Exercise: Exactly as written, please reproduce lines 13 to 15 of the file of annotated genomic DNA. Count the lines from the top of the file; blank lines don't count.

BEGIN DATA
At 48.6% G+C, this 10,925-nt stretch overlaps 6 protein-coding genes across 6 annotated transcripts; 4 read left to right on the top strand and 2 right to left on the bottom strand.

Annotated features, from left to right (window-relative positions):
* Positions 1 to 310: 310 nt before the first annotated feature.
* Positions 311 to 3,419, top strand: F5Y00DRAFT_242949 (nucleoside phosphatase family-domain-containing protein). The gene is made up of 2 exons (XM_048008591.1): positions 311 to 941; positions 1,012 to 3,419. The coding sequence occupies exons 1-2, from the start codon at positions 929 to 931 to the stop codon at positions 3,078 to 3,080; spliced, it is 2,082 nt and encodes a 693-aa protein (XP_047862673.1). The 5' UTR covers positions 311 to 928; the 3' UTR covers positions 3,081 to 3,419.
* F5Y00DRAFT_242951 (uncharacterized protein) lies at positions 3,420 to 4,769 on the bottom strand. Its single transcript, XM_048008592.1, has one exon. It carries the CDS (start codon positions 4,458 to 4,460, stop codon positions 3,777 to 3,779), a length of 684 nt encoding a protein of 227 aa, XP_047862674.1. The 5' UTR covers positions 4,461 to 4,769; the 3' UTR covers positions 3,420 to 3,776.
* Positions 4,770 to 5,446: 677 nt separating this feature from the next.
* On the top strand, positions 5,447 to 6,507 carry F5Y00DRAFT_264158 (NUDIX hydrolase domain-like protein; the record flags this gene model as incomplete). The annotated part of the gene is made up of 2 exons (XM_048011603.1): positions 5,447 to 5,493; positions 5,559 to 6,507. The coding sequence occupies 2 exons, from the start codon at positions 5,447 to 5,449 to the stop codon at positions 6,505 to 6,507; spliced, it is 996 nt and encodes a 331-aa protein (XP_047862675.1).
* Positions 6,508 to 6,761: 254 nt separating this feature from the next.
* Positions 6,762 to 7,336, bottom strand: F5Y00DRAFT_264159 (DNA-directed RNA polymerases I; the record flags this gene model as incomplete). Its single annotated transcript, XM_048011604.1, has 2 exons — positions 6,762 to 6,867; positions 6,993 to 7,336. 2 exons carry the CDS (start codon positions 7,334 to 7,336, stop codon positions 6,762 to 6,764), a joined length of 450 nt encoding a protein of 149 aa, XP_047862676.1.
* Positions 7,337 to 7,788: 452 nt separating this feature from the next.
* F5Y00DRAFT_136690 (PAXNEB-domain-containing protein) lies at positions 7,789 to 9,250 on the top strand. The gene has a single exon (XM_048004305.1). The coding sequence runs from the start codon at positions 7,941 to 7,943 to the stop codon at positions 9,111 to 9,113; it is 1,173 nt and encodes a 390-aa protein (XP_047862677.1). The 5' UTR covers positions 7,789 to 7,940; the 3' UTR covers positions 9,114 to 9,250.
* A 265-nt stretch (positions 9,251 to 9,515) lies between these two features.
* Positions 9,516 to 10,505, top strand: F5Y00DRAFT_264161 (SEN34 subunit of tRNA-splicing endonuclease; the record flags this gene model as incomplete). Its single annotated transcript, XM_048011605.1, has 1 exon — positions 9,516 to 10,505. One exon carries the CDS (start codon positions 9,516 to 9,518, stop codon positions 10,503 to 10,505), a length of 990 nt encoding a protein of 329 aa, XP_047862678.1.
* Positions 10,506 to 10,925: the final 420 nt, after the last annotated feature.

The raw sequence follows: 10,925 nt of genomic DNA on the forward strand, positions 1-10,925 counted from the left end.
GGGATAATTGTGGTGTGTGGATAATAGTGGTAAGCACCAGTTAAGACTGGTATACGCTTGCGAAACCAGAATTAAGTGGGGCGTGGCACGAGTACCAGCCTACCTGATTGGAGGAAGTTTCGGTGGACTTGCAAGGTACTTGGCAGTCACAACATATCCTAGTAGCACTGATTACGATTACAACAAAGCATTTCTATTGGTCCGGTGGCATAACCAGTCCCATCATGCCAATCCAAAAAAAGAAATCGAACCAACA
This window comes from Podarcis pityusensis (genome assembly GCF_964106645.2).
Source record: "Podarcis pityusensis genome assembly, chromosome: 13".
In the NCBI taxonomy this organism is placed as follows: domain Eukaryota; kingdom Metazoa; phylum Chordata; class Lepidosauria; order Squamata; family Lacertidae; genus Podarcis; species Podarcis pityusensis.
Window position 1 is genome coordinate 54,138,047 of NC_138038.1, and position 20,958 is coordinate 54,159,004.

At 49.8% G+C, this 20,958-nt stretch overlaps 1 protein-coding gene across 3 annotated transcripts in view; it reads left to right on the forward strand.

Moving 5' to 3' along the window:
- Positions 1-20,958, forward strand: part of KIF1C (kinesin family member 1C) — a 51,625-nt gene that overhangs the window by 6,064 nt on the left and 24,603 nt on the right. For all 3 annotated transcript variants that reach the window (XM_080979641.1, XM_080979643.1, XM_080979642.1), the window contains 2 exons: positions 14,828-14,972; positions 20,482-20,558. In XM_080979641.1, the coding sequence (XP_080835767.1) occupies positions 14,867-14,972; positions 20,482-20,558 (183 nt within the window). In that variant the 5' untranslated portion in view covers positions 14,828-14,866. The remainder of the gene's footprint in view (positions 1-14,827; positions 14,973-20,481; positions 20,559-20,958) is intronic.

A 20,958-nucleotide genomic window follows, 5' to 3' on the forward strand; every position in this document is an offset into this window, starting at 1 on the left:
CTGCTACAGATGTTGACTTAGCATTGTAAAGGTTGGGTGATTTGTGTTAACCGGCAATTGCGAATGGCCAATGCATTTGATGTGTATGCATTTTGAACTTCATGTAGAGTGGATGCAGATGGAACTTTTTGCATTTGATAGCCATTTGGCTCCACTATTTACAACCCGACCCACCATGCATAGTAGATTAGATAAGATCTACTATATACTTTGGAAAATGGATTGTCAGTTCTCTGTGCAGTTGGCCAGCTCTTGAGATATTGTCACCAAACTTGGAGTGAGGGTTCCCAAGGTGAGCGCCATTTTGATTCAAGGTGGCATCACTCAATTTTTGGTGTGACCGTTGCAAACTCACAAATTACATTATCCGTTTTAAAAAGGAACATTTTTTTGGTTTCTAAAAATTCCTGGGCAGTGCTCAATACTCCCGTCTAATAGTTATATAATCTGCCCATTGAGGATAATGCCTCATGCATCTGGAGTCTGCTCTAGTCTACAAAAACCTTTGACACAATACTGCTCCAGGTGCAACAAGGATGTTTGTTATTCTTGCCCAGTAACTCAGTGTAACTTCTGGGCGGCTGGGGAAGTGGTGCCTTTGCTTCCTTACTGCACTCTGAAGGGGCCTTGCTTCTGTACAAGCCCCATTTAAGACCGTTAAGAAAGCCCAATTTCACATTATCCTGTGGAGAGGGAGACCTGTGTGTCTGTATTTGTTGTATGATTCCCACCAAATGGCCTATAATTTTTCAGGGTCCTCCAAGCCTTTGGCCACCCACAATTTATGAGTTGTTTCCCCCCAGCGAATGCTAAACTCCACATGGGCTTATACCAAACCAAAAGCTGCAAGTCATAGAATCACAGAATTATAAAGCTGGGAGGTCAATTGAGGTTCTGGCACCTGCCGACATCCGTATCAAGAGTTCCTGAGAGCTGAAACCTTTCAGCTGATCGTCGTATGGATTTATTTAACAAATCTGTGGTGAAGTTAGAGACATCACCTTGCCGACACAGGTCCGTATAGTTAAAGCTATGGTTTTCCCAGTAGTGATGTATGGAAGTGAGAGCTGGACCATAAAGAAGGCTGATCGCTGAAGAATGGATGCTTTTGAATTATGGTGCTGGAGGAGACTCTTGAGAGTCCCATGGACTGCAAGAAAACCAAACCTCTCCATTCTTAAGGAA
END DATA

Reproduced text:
* Positions 9,516 to 10,505, top strand: F5Y00DRAFT_264161 (SEN34 subunit of tRNA-splicing endonuclease; the record flags this gene model as incomplete). Its single annotated transcript, XM_048011605.1, has 1 exon — positions 9,516 to 10,505. One exon carries the CDS (start codon positions 9,516 to 9,518, stop codon positions 10,503 to 10,505), a length of 990 nt encoding a protein of 329 aa, XP_047862678.1.
* Positions 10,506 to 10,925: the final 420 nt, after the last annotated feature.

The raw sequence follows: 10,925 nt of genomic DNA on the forward strand, positions 1-10,925 counted from the left end.